Dry mouth (xerostomia) is basically the lack of saliva. Many health conditions or treatments of heath conditions can lead to dry mouth. Our mouths have a balance of good and bad bacteria, also know as flora, dry mouth leads to an unbalance in oral flora which can lead to tooth decay, cavities, tooth fractures, plaque, gum disease, oral thrush, and tooth failure. Today we will discuss some of the causes of dry mouth as well as some other issues related to oral care as it pertains to the PCD (Primary Ciliary Dyskinesia) patient.
Some of the causes of dry mouth in PCD patients can actually be tracked back to their medications; such as bronchodilator usage (short or long acting), corticosteroid usage, antihistamine usage, and antibiotic usage. Sinus issues caused by PCD, lead to mouth breathing thereby causing dry mouth as well. PCD patients using oxygen are also at higher risks for dry mouth. As are PCD patients who use sleep therapy devices used to treat sleep apnea.
Some other oral hygiene issues as they relate to PCD are over-brushing, improper technique when utilizing nebulizer machines, and lung flora/ bacteria. Everyone should brush their teeth in the morning, before bed, and after meals. But it’s important to avoid over-brushing your teeth. Over-brushing can actually lead to excessive washing way or brushing away the already weakened tooth enamel; this causes the teeth to become weaker and venerable to decay, fractures, and tooth failure. It’s for this reason that patients using inhaled medications, such as bronchodilators, corticosteroids, and inhaled antibiotics are asked to rinse their mouth out after use of these medications instead of brushing. Rinsing is suggested to prevent an imbalance of oral flora, which can cause thrush, and to prevent washing away already weakened tooth enamel. It’s also always good to practice proper technique when using a mouthpiece while taking a nebulizer treatments. To do this the patient should form a seal around the mouthpiece with their lips and support the nebulizer cup with one or two hands. The patient should never clench their teeth around the nebulizer’s mouth piece nor should they just use their teeth to secure the nebulizer in place with or without hands. The vibrations from the nebulizer cup and it’s mouthpiece can actually be transferred to the teeth when the teeth are used to secure the nebulizer in place or when the teeth are clenched down on the mouthpiece. These transferred vibrations can cause cavities to increase in size, tooth fractures to form, and lead to early tooth failure. Another consideration in oral care for PCD is that the bacteria in the lungs can travel over the gums, the teeth, and the mouth as we breath. These bacteria can cause the gums and teeth to become inflamed especially if there was already tooth decay present. It’s suggested to rinse your mouth out after coughing out mucus and after each airway clearance to prevent the bacteria from your lungs from entering your bloodstream via tooth decay, inflamed gums and jaw, and or tooth fractures.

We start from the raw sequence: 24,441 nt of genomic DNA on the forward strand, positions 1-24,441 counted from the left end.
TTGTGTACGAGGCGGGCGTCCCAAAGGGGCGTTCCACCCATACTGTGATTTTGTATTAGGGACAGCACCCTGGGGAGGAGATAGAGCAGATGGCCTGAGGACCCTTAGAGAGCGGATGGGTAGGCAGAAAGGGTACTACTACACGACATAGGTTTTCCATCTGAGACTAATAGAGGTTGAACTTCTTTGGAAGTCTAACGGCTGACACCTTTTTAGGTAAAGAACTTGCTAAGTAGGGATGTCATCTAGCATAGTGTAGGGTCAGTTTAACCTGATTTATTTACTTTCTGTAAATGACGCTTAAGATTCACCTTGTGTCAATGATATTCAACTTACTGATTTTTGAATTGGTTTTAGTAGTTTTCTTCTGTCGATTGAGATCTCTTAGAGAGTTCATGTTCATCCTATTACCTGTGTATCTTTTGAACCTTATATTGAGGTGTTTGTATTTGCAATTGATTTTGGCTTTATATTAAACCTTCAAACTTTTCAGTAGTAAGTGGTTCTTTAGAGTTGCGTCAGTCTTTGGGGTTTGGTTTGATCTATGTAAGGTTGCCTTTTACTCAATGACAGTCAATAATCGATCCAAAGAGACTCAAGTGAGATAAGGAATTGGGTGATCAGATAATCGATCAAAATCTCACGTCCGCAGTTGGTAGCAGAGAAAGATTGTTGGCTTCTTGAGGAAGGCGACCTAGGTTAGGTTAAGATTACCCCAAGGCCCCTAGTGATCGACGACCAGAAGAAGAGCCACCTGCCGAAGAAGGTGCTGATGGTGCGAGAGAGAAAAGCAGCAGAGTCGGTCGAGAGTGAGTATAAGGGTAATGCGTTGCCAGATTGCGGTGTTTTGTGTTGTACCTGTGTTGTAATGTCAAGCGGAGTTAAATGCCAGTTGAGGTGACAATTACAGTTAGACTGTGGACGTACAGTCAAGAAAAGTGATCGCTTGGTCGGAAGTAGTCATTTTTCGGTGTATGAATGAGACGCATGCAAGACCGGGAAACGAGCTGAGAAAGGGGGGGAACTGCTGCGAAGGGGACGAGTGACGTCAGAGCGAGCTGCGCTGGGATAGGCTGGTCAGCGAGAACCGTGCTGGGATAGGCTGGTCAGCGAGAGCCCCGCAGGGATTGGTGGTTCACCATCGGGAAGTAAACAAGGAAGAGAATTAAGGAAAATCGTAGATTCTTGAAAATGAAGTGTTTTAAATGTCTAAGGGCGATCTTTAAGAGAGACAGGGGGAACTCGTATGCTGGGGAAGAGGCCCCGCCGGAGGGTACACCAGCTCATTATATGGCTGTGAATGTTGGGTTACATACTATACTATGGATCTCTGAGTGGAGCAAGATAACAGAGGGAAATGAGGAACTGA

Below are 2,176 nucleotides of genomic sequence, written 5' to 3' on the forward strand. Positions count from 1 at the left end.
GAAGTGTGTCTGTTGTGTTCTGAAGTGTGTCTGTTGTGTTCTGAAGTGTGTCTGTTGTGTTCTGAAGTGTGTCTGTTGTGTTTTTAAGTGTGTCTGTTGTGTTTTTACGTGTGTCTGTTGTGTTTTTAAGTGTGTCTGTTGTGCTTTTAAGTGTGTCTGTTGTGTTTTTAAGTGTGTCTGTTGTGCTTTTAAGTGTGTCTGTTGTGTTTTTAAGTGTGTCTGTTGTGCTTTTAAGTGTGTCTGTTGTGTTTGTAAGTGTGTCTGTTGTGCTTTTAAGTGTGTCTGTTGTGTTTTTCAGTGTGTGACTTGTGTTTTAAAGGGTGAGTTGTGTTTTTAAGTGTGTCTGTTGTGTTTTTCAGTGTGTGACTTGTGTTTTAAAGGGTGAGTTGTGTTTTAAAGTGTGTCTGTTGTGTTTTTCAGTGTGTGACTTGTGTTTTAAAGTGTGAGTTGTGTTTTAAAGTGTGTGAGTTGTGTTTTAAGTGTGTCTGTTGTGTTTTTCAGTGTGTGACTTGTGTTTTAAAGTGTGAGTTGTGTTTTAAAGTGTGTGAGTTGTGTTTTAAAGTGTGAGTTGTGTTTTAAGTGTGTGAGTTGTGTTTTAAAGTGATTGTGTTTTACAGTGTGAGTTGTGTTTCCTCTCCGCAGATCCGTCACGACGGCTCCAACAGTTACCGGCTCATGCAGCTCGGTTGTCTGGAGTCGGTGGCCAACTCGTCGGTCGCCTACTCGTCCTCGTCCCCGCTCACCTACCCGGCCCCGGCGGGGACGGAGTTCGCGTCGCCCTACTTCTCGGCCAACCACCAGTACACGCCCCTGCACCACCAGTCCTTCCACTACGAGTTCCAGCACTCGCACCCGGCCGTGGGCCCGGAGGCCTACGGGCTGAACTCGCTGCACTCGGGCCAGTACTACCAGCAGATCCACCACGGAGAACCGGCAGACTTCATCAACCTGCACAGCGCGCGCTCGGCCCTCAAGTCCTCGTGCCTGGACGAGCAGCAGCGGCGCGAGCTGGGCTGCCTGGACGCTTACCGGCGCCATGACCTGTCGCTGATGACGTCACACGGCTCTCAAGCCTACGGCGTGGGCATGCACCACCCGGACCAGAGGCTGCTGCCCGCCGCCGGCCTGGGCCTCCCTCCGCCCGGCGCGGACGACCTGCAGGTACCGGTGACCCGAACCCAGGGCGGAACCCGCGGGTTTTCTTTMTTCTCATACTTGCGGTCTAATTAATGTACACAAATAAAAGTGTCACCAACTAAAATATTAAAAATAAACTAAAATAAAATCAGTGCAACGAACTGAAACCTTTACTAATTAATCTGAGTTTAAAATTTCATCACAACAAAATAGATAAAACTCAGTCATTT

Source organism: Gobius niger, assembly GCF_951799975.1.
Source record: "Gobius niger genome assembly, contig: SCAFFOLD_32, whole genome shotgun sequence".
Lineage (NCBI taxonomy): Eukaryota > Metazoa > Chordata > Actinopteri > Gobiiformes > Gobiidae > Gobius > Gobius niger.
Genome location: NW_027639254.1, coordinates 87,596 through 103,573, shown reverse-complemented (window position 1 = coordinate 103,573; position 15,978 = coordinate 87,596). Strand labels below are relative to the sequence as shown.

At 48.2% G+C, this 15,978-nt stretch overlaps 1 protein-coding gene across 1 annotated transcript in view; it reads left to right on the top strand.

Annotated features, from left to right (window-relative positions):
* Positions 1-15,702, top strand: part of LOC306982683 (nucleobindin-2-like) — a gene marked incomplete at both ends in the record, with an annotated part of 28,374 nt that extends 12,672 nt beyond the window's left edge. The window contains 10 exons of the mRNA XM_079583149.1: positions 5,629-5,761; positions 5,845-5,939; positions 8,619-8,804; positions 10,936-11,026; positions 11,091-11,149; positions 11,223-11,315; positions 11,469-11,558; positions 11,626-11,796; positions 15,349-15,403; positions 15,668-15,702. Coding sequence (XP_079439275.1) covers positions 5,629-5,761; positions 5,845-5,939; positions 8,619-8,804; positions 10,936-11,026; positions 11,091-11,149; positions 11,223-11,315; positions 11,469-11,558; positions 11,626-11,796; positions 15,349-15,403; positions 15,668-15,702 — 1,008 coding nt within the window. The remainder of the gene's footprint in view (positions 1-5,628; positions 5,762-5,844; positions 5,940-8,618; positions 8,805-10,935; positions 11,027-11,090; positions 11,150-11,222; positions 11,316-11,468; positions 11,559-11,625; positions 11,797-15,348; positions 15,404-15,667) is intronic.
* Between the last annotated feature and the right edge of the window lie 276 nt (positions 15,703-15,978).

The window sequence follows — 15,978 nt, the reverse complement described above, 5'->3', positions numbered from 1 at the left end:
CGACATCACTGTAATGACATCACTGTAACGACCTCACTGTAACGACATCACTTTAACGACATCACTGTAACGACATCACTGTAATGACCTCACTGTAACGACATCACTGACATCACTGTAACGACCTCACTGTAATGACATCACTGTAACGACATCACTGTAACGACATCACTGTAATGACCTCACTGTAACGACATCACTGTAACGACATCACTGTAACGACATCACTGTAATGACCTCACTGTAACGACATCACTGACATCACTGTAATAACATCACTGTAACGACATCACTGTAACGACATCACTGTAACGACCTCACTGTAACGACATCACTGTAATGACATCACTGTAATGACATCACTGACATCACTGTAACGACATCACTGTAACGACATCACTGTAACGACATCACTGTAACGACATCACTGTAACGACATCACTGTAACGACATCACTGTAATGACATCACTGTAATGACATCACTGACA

Frequent dry mouth can be attributed to many aspects of PCD and PCD care. Learning and practicing things that you can do at home to help your overall oral health picture will help ward off tooth decay, cavities, gum disease, plaque, and oral thrush, tooth fractures and early tooth failure. There are also many things your dentist can do to help as well.
At home avoiding spicy or salty foods can lessen dry mouth. Be sure to rinse after inhaled medications and mucus clearance instead of excessively brushing your teeth after them. Practice proper technique with nebulizer cups to prevent tooth fracture and or early tooth failure. Keep water with you at all times to give your mouth some extra moisture that it lacks from dry mouth and mouth breathing. Water will also help you stay hydrated which can aid in maintaining the balance between good and bad oral flora. Sucking on something sour and or chewing gum is another way to help your saliva to hydrate your mouth. Utilize lip-balm is a great tool to help maintain your oral flora. And, if you use sleep therapy machines opt for a mask instead, to minimize the risks of dry mouth related to sleep therapy machines.
Even though you are practicing good oral hygiene, PCD patients can also benefit from a dental plan that you and your dentist agree on. Prompt treatment of any mouth issues that arise can ward off major dental problems in the future. It’s also suggested that lung disease patients see their dentist twice a year for cleaning. During this cleaning your dentist may suggest fluoride treatments and sealants. Sealants are another big preventative step in oral care in PCD patients. Sealants are generally applied only once a year for the general population. However for those patients with PCD, it is suggested that you get sealants applied at least twice a year.
Proper oral care is a very important, but easily overlooked, part of PCD care. Knowing the pitfalls and strategies to combat those pitfalls will hopefully lead you to a long and healthy oral history with your PCD.
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